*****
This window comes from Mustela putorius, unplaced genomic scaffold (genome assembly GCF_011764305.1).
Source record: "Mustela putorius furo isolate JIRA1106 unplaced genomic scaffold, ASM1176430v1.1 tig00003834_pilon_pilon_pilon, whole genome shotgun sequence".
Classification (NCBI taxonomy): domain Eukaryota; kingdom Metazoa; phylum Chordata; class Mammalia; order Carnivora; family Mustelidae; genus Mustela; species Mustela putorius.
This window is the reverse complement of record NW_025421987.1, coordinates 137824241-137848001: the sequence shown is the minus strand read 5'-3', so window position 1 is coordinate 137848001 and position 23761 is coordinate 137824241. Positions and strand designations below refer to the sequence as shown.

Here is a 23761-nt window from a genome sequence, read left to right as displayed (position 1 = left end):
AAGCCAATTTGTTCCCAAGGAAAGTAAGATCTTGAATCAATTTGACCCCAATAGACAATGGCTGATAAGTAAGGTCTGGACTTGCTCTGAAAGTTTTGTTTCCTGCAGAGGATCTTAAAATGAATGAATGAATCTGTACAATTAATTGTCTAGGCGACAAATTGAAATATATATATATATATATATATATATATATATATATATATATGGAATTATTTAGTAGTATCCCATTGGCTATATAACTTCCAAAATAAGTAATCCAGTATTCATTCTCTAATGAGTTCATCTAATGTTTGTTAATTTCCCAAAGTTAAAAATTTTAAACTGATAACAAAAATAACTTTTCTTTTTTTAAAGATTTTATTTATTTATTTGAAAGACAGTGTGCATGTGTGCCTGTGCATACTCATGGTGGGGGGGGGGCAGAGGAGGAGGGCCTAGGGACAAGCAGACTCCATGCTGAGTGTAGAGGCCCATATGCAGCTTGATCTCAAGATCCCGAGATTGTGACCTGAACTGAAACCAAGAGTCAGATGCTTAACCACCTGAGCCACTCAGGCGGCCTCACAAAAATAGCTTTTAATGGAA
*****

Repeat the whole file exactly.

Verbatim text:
This window comes from Mustela putorius, unplaced genomic scaffold (genome assembly GCF_011764305.1).
Source record: "Mustela putorius furo isolate JIRA1106 unplaced genomic scaffold, ASM1176430v1.1 tig00003834_pilon_pilon_pilon, whole genome shotgun sequence".
Classification (NCBI taxonomy): domain Eukaryota; kingdom Metazoa; phylum Chordata; class Mammalia; order Carnivora; family Mustelidae; genus Mustela; species Mustela putorius.
This window is the reverse complement of record NW_025421987.1, coordinates 137824241-137848001: the sequence shown is the minus strand read 5'-3', so window position 1 is coordinate 137848001 and position 23761 is coordinate 137824241. Positions and strand designations below refer to the sequence as shown.

Here is a 23761-nt window from a genome sequence, read left to right as displayed (position 1 = left end):
AAGCCAATTTGTTCCCAAGGAAAGTAAGATCTTGAATCAATTTGACCCCAATAGACAATGGCTGATAAGTAAGGTCTGGACTTGCTCTGAAAGTTTTGTTTCCTGCAGAGGATCTTAAAATGAATGAATGAATCTGTACAATTAATTGTCTAGGCGACAAATTGAAATATATATATATATATATATATATATATATATATATATATATGGAATTATTTAGTAGTATCCCATTGGCTATATAACTTCCAAAATAAGTAATCCAGTATTCATTCTCTAATGAGTTCATCTAATGTTTGTTAATTTCCCAAAGTTAAAAATTTTAAACTGATAACAAAAATAACTTTTCTTTTTTTAAAGATTTTATTTATTTATTTGAAAGACAGTGTGCATGTGTGCCTGTGCATACTCATGGTGGGGGGGGGGCAGAGGAGGAGGGCCTAGGGACAAGCAGACTCCATGCTGAGTGTAGAGGCCCATATGCAGCTTGATCTCAAGATCCCGAGATTGTGACCTGAACTGAAACCAAGAGTCAGATGCTTAACCACCTGAGCCACTCAGGCGGCCTCACAAAAATAGCTTTTAATGGAA